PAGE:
Designing Regenerative Food Systems: And Why We Need Them Now
“We’ve got climate change in real time now and I think farmers are also aware the weather is changing. The increase in nitrogen fertilizers has just woken up everybody to the urgency of it. So, what was a transition that was going to happen over maybe ten years has suddenly been accelerated.” —Marina O’Connell
This book offers a unique toolkit for designing regenerative food-growing systems through tried and tested agroecological methods for transforming industrial food growing into a resilient agricultural revolution. This is a system that grows good food from healthy soil in a low-input, closed-loop system. Marina O’Connell identifies and addresses the four challenges of climate-change, mitigation and adaptation, offsetting biodiversity loss, and producing enough good food for a growing population.
Using the case study of her Huxhams Cross Farm in Devon, England, O’Connell shows how dead soil was transformed into thriving, fertile land while drawing on a toolkit comprising the methods of biodynamics, organic agriculture, agroforestry, regeneration, agroecology, and permaculture. The principles, methods, and techniques of each approach are explained concisely, with illustrative case studies of successful endeavors and follow-up resources such as film references.
Marina O’Connell concludes with the Huxhams Cross Farm case study and research evidence. She reviews the extent to which the four challenges are tackled successfully by the “toolkit,” how a resilient farming revolution can be brought about through food choices and policy that tackles barriers such as land access and the psychology of scarcity, and showing how to build farmer capacity for a resilient food-growing transition.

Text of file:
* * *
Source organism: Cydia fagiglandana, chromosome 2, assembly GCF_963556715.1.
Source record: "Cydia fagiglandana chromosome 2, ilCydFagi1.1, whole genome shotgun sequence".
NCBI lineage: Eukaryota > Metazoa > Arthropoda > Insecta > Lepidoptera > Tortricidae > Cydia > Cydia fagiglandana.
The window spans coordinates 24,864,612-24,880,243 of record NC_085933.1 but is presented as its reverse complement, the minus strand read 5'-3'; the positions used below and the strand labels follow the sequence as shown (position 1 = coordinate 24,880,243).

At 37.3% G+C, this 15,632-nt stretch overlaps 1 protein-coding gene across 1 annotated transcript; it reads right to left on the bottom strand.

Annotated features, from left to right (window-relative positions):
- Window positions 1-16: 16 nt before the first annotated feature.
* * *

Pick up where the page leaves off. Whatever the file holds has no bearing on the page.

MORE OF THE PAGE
About the Author
Marina O’Connell is a successful grower, farmer, and educator. Born of seven generations of Dutch nurserymen from Boskoop in Holland, which is famous for fruit trees, she celebrates the professional women now pioneering the transition to resilient food production and to re-localizing the food economy.
O’Connell, the Apricot team, and her family have turned the bare land at Huxhams Cross Farm, Totnes, Devon, UK, from being “a miserable bit of land,” as a local farm contractor called it in 2015, into a productive, beautiful, community-connected, and profitable farm.
She has action-researched the use of biodynamic, organic, permacultural, agroecological, regenerative, and agroforestry methods in her work. She leads by example. People from around the world visit her farm and join her courses and her Devon apprenticeship program for regenerative food systems She is consulted by farmers, who ask her to help redesign their farms away from industrial farming, and by farm estates needing help to make a successful transition to resilient food systems by 2030.